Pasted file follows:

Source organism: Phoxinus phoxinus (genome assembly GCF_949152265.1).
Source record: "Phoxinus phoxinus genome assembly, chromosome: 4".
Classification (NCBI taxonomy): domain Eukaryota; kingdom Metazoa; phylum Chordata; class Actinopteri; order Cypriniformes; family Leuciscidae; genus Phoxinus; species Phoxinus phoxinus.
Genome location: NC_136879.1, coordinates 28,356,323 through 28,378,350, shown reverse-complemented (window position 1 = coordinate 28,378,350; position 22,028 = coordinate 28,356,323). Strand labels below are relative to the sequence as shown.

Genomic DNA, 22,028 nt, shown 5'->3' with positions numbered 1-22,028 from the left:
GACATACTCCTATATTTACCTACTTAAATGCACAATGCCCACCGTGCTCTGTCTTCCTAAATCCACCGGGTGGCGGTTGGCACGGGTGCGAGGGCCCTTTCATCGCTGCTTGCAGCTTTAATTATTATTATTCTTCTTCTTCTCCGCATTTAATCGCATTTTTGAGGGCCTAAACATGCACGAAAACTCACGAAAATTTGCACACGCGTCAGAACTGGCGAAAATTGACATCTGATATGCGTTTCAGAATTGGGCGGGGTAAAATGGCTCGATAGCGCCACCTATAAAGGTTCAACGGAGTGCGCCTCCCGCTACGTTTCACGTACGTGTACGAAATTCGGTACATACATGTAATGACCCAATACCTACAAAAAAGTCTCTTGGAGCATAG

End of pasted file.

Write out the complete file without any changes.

Source organism: Phoxinus phoxinus (genome assembly GCF_949152265.1).
Source record: "Phoxinus phoxinus genome assembly, chromosome: 4".
Classification (NCBI taxonomy): domain Eukaryota; kingdom Metazoa; phylum Chordata; class Actinopteri; order Cypriniformes; family Leuciscidae; genus Phoxinus; species Phoxinus phoxinus.
Genome location: NC_136879.1, coordinates 28,356,323 through 28,378,350, shown reverse-complemented (window position 1 = coordinate 28,378,350; position 22,028 = coordinate 28,356,323). Strand labels below are relative to the sequence as shown.

Genomic DNA, 22,028 nt, shown 5'->3' with positions numbered 1-22,028 from the left:
GACATACTCCTATATTTACCTACTTAAATGCACAATGCCCACCGTGCTCTGTCTTCCTAAATCCACCGGGTGGCGGTTGGCACGGGTGCGAGGGCCCTTTCATCGCTGCTTGCAGCTTTAATTATTATTATTCTTCTTCTTCTCCGCATTTAATCGCATTTTTGAGGGCCTAAACATGCACGAAAACTCACGAAAATTTGCACACGCGTCAGAACTGGCGAAAATTGACATCTGATATGCGTTTCAGAATTGGGCGGGGTAAAATGGCTCGATAGCGCCACCTATAAAGGTTCAACGGAGTGCGCCTCCCGCTACGTTTCACGTACGTGTACGAAATTCGGTACATACATGTAATGACCCAATACCTACAAAAAAGTCTCTTGGAGCATAG